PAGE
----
Who Was America's Greenest, Most Environmental President Ever?
The environmental legacy of this generally disgraced President is second to none.
Who was the greenest, most environmental President so far? You’ll be probably surprised to learn it’s Richard Nixon. Yes, that Richard Nixon, also America’s most disgraced President. This Republican’s record on the environment is not only second to none, it’s had a profound and lasting effect.
Some argue that Nixon was just doing what was politically expedient, cynically exploiting the mood of the time for votes, and didn’t really care much for the environment. In fact, he’s on record being skeptical of the true intentions of environmentalists, calling them “demagogues” and stating in secretly recorded tapes:
“They're a group of people that aren't one really damn bit interested in safety or clean air. What they're interested in is destroying the system. They're enemies of the system.”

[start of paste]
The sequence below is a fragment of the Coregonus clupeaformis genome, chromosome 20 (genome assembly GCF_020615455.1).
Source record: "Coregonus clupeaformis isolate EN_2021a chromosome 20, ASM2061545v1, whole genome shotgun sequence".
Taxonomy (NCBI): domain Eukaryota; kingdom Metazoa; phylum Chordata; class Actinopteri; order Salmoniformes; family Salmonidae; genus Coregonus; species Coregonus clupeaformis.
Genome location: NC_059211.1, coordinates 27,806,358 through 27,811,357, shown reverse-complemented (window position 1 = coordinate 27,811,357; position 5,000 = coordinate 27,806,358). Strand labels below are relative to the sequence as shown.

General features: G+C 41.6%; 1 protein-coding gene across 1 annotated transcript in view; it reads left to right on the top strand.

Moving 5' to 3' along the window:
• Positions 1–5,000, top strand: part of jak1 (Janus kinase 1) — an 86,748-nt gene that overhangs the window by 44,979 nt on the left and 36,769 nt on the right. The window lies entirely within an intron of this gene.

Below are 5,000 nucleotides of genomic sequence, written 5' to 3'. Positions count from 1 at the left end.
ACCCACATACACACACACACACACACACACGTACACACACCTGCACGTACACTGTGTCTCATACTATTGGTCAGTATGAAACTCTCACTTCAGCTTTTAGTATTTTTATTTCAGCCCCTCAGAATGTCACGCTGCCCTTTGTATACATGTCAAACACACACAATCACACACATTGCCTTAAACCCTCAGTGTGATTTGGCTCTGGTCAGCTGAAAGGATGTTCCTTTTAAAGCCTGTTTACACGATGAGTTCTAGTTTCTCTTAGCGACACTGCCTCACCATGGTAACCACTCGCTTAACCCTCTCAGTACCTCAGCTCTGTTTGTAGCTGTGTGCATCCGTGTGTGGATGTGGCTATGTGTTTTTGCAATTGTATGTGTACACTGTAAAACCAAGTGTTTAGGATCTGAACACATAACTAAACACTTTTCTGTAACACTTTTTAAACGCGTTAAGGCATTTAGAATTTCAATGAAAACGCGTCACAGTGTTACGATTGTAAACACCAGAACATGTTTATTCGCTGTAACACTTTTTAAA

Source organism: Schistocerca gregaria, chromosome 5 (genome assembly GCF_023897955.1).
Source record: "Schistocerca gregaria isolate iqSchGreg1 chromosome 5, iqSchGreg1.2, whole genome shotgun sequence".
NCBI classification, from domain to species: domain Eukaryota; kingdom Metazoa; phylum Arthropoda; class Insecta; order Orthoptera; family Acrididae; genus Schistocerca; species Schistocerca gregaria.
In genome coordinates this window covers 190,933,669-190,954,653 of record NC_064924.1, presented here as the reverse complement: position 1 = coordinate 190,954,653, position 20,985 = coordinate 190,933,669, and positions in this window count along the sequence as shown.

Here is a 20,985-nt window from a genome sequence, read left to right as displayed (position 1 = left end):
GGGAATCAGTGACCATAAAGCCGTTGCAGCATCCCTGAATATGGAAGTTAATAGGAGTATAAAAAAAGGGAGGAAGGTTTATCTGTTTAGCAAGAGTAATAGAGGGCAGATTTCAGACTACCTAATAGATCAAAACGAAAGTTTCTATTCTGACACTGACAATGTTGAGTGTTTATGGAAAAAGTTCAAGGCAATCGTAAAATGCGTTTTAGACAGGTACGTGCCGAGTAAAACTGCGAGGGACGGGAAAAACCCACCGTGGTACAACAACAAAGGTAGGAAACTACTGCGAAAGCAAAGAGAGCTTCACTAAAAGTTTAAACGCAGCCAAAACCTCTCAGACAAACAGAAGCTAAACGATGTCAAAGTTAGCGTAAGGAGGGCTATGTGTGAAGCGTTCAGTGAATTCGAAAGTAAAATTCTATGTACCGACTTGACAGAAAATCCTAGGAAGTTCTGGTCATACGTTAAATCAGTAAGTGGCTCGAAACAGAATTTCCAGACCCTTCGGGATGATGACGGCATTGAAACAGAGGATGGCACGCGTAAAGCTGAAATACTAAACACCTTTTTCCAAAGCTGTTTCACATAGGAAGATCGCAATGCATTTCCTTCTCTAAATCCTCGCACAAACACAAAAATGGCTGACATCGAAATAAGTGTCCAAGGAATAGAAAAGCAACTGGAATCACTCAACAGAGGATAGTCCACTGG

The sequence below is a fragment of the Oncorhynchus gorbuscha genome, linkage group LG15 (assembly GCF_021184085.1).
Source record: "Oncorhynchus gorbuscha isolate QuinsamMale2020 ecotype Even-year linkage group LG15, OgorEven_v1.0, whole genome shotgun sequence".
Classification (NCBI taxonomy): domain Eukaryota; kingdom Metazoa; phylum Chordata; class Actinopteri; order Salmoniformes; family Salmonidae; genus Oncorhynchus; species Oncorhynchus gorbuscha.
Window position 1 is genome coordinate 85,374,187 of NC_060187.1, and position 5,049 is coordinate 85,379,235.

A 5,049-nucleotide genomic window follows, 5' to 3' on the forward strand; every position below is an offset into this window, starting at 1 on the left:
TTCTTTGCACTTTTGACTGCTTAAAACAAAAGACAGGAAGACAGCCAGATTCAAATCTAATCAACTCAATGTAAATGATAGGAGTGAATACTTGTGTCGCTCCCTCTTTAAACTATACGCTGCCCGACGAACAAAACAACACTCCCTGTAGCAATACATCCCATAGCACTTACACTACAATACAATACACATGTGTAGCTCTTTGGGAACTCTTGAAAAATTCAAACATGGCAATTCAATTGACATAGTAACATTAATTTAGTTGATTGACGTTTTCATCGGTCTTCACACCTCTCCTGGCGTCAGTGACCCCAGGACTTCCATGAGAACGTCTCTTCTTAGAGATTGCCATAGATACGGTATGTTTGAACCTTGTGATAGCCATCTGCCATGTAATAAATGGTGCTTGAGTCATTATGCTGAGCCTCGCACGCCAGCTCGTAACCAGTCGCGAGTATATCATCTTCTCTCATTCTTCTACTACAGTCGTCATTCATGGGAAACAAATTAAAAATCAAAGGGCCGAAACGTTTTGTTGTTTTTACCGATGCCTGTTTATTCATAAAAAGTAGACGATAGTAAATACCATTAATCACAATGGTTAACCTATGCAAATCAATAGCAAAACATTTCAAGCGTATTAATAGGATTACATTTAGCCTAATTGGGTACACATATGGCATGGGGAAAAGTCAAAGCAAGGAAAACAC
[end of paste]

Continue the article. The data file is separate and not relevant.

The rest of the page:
He also said that we can’t have a pollution-free society or we’d have to “go back and live like a bunch of animals”.
Despite such opinions, there is agreement among historians that Nixon did push some pieces of green legislation personally and didn't stand in the way of others.
Nixon “was probably our greatest environmental president up to now,” said Stephen Hess, a senior fellow emeritus at the Brookings Institution. “He was a very environmentally aggressive president, although that’s not what people tend to remember about him.”
President Richard Nixon in the Oval office February 19, 1970 in Washington, D.C. (Photo by National Archive/Newsmakers)